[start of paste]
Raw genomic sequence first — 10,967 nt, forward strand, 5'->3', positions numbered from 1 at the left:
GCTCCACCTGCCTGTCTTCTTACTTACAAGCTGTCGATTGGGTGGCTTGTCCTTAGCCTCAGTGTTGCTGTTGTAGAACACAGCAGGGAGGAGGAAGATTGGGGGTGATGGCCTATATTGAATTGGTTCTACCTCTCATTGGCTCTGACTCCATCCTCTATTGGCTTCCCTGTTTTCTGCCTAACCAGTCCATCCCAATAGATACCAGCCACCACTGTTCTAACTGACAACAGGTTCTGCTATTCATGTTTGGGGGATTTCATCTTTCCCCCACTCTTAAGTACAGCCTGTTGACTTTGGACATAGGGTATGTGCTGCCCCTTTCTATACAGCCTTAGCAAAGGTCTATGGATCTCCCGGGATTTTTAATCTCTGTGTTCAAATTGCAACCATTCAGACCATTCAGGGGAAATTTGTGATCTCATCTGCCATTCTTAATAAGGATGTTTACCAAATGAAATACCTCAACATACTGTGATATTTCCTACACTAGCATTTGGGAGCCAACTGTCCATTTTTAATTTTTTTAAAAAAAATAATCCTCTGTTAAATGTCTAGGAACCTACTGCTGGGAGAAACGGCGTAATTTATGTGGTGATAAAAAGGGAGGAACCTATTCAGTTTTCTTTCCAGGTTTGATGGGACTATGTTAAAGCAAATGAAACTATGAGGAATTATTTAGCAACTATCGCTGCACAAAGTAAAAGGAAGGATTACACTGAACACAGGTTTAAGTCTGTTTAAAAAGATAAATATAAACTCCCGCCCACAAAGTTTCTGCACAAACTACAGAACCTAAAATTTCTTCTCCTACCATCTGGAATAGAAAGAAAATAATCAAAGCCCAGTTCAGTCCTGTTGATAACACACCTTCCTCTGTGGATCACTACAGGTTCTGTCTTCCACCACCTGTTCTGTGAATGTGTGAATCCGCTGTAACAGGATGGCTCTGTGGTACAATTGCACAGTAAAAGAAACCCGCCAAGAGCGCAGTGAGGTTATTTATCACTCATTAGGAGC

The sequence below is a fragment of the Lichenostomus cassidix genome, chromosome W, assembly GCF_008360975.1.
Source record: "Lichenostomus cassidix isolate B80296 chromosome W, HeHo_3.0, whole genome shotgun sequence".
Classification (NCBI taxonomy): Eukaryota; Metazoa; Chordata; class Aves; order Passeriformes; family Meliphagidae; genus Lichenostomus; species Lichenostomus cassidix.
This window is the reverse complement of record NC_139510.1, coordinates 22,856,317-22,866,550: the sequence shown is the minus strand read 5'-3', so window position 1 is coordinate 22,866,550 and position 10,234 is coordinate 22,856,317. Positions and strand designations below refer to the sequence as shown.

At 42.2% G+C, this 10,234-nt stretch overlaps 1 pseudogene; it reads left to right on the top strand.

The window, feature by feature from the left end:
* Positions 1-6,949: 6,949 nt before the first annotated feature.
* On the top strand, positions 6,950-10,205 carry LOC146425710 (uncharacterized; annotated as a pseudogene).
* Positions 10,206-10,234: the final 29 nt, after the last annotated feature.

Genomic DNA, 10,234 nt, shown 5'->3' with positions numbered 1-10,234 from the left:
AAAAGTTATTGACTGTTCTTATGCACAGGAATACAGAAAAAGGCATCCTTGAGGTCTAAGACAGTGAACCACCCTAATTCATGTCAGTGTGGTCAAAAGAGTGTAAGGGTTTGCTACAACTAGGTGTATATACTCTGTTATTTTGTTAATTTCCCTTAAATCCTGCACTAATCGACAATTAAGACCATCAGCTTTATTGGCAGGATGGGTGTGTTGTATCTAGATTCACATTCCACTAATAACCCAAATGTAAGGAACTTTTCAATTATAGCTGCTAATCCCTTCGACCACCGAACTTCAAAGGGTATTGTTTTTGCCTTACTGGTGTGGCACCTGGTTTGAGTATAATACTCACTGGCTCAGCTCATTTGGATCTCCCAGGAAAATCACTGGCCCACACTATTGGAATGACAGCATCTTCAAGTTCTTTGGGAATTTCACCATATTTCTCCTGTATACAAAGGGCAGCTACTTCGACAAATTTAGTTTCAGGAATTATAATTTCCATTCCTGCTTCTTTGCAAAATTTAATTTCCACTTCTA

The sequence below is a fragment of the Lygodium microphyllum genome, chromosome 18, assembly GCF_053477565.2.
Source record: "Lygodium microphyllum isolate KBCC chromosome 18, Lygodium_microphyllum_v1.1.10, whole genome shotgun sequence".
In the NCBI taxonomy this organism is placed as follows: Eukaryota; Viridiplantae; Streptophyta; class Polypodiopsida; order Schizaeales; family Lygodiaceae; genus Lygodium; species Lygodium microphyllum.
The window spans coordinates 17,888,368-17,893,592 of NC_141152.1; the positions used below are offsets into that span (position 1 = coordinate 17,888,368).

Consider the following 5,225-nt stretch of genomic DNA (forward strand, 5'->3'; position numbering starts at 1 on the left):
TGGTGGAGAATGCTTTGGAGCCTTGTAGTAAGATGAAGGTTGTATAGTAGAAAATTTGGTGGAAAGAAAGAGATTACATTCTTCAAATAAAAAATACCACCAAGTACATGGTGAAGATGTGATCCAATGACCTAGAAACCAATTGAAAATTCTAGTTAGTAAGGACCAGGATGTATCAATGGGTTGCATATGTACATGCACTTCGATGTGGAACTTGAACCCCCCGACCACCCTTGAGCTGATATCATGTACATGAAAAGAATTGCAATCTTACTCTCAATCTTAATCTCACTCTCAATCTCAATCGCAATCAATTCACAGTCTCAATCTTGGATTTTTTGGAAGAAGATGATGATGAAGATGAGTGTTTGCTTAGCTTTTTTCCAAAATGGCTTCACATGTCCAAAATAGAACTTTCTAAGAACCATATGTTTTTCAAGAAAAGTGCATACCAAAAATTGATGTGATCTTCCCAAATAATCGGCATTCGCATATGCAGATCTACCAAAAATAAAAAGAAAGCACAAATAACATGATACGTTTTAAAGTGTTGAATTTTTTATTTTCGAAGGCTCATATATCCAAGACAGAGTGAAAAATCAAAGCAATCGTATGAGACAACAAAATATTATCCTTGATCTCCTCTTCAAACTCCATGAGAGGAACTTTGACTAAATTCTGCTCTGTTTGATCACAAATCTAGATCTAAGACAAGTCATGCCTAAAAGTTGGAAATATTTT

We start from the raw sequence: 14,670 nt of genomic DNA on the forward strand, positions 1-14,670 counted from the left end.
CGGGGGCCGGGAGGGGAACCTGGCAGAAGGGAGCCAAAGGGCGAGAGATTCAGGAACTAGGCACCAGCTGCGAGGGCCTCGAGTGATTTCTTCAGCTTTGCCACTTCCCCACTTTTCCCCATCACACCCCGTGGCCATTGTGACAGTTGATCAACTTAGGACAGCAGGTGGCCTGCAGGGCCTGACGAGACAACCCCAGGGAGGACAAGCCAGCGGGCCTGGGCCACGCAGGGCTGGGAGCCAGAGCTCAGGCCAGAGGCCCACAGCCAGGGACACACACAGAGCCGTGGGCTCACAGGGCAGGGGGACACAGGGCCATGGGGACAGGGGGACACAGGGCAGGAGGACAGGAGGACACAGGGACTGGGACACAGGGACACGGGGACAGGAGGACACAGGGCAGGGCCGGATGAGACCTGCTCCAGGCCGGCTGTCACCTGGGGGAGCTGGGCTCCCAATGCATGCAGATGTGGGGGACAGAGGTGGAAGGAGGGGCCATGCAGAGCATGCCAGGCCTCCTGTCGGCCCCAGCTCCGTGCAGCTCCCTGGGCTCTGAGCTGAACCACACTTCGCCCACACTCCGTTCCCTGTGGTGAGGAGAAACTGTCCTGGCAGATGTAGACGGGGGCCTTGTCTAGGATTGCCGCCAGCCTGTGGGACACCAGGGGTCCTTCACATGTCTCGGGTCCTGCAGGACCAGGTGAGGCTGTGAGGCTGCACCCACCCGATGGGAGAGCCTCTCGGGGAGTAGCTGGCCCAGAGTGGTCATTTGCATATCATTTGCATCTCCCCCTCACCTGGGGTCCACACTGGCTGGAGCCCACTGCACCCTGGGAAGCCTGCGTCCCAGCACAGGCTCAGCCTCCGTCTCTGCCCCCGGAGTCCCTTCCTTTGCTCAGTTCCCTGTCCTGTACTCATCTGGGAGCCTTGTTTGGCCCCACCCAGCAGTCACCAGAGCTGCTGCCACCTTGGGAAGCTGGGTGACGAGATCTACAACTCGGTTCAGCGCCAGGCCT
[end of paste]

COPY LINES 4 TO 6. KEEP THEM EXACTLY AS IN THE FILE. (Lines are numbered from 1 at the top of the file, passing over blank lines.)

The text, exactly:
Source record: "Lichenostomus cassidix isolate B80296 chromosome W, HeHo_3.0, whole genome shotgun sequence".
Classification (NCBI taxonomy): Eukaryota; Metazoa; Chordata; class Aves; order Passeriformes; family Meliphagidae; genus Lichenostomus; species Lichenostomus cassidix.
This window is the reverse complement of record NC_139510.1, coordinates 22,856,317-22,866,550: the sequence shown is the minus strand read 5'-3', so window position 1 is coordinate 22,866,550 and position 10,234 is coordinate 22,856,317. Positions and strand designations below refer to the sequence as shown.